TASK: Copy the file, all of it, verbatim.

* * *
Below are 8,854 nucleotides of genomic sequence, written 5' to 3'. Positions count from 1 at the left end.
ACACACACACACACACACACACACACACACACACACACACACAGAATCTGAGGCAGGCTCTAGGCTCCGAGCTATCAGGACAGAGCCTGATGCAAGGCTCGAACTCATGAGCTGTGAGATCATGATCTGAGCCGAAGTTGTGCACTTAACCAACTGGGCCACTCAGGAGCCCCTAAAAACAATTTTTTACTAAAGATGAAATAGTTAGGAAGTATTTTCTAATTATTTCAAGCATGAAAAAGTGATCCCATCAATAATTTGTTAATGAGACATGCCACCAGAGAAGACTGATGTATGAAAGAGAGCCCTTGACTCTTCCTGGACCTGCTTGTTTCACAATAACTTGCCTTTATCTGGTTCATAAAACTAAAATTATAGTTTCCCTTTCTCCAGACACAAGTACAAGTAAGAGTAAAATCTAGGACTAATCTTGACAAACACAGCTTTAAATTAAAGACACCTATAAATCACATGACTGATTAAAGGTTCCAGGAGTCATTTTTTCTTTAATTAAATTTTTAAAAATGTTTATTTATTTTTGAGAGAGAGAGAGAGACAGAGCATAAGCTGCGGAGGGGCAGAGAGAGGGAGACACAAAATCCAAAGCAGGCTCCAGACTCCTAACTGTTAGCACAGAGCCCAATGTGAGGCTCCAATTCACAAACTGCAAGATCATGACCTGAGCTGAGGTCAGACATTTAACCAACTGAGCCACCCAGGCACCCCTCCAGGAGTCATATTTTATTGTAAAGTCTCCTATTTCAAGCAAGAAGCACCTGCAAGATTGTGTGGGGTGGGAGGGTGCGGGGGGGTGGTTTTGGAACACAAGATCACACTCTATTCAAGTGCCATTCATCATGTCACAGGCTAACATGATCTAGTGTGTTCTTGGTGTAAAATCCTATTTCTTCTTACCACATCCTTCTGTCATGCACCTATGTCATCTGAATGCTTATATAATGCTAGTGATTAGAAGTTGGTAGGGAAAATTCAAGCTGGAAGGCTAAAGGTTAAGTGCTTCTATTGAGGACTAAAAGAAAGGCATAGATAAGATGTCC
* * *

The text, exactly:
Below are 8,854 nucleotides of genomic sequence, written 5' to 3'. Positions count from 1 at the left end.
ACACACACACACACACACACACACACACACACACACACACACAGAATCTGAGGCAGGCTCTAGGCTCCGAGCTATCAGGACAGAGCCTGATGCAAGGCTCGAACTCATGAGCTGTGAGATCATGATCTGAGCCGAAGTTGTGCACTTAACCAACTGGGCCACTCAGGAGCCCCTAAAAACAATTTTTTACTAAAGATGAAATAGTTAGGAAGTATTTTCTAATTATTTCAAGCATGAAAAAGTGATCCCATCAATAATTTGTTAATGAGACATGCCACCAGAGAAGACTGATGTATGAAAGAGAGCCCTTGACTCTTCCTGGACCTGCTTGTTTCACAATAACTTGCCTTTATCTGGTTCATAAAACTAAAATTATAGTTTCCCTTTCTCCAGACACAAGTACAAGTAAGAGTAAAATCTAGGACTAATCTTGACAAACACAGCTTTAAATTAAAGACACCTATAAATCACATGACTGATTAAAGGTTCCAGGAGTCATTTTTTCTTTAATTAAATTTTTAAAAATGTTTATTTATTTTTGAGAGAGAGAGAGAGACAGAGCATAAGCTGCGGAGGGGCAGAGAGAGGGAGACACAAAATCCAAAGCAGGCTCCAGACTCCTAACTGTTAGCACAGAGCCCAATGTGAGGCTCCAATTCACAAACTGCAAGATCATGACCTGAGCTGAGGTCAGACATTTAACCAACTGAGCCACCCAGGCACCCCTCCAGGAGTCATATTTTATTGTAAAGTCTCCTATTTCAAGCAAGAAGCACCTGCAAGATTGTGTGGGGTGGGAGGGTGCGGGGGGGTGGTTTTGGAACACAAGATCACACTCTATTCAAGTGCCATTCATCATGTCACAGGCTAACATGATCTAGTGTGTTCTTGGTGTAAAATCCTATTTCTTCTTACCACATCCTTCTGTCATGCACCTATGTCATCTGAATGCTTATATAATGCTAGTGATTAGAAGTTGGTAGGGAAAATTCAAGCTGGAAGGCTAAAGGTTAAGTGCTTCTATTGAGGACTAAAAGAAAGGCATAGATAAGATGTCC